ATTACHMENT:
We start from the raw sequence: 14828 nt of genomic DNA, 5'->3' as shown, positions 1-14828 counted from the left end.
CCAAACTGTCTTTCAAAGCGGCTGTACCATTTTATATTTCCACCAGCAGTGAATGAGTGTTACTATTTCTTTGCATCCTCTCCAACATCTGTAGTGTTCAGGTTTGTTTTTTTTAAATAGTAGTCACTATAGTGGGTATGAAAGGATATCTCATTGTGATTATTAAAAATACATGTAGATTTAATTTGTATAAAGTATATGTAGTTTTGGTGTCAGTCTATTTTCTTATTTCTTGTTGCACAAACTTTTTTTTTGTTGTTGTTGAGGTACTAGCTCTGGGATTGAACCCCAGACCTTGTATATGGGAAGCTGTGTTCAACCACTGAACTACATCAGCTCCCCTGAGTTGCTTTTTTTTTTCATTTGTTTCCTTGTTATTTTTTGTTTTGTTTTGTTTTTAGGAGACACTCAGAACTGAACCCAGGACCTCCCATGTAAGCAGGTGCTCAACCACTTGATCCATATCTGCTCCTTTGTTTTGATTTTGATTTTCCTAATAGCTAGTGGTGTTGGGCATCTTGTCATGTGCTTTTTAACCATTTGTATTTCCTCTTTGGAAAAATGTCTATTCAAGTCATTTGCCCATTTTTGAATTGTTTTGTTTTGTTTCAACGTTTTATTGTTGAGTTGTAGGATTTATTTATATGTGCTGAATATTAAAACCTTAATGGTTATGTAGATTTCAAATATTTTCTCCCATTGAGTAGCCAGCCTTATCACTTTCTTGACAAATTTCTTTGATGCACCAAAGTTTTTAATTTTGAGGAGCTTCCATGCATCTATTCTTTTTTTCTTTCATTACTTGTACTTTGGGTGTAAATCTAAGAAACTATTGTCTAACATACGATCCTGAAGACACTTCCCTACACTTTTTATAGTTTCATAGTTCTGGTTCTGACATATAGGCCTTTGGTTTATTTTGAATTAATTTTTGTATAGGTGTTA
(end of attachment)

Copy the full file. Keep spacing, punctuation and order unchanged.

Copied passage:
We start from the raw sequence: 14828 nt of genomic DNA, 5'->3' as shown, positions 1-14828 counted from the left end.
CCAAACTGTCTTTCAAAGCGGCTGTACCATTTTATATTTCCACCAGCAGTGAATGAGTGTTACTATTTCTTTGCATCCTCTCCAACATCTGTAGTGTTCAGGTTTGTTTTTTTTAAATAGTAGTCACTATAGTGGGTATGAAAGGATATCTCATTGTGATTATTAAAAATACATGTAGATTTAATTTGTATAAAGTATATGTAGTTTTGGTGTCAGTCTATTTTCTTATTTCTTGTTGCACAAACTTTTTTTTTGTTGTTGTTGAGGTACTAGCTCTGGGATTGAACCCCAGACCTTGTATATGGGAAGCTGTGTTCAACCACTGAACTACATCAGCTCCCCTGAGTTGCTTTTTTTTTTCATTTGTTTCCTTGTTATTTTTTGTTTTGTTTTGTTTTTAGGAGACACTCAGAACTGAACCCAGGACCTCCCATGTAAGCAGGTGCTCAACCACTTGATCCATATCTGCTCCTTTGTTTTGATTTTGATTTTCCTAATAGCTAGTGGTGTTGGGCATCTTGTCATGTGCTTTTTAACCATTTGTATTTCCTCTTTGGAAAAATGTCTATTCAAGTCATTTGCCCATTTTTGAATTGTTTTGTTTTGTTTCAACGTTTTATTGTTGAGTTGTAGGATTTATTTATATGTGCTGAATATTAAAACCTTAATGGTTATGTAGATTTCAAATATTTTCTCCCATTGAGTAGCCAGCCTTATCACTTTCTTGACAAATTTCTTTGATGCACCAAAGTTTTTAATTTTGAGGAGCTTCCATGCATCTATTCTTTTTTTCTTTCATTACTTGTACTTTGGGTGTAAATCTAAGAAACTATTGTCTAACATACGATCCTGAAGACACTTCCCTACACTTTTTATAGTTTCATAGTTCTGGTTCTGACATATAGGCCTTTGGTTTATTTTGAATTAATTTTTGTATAGGTGTTA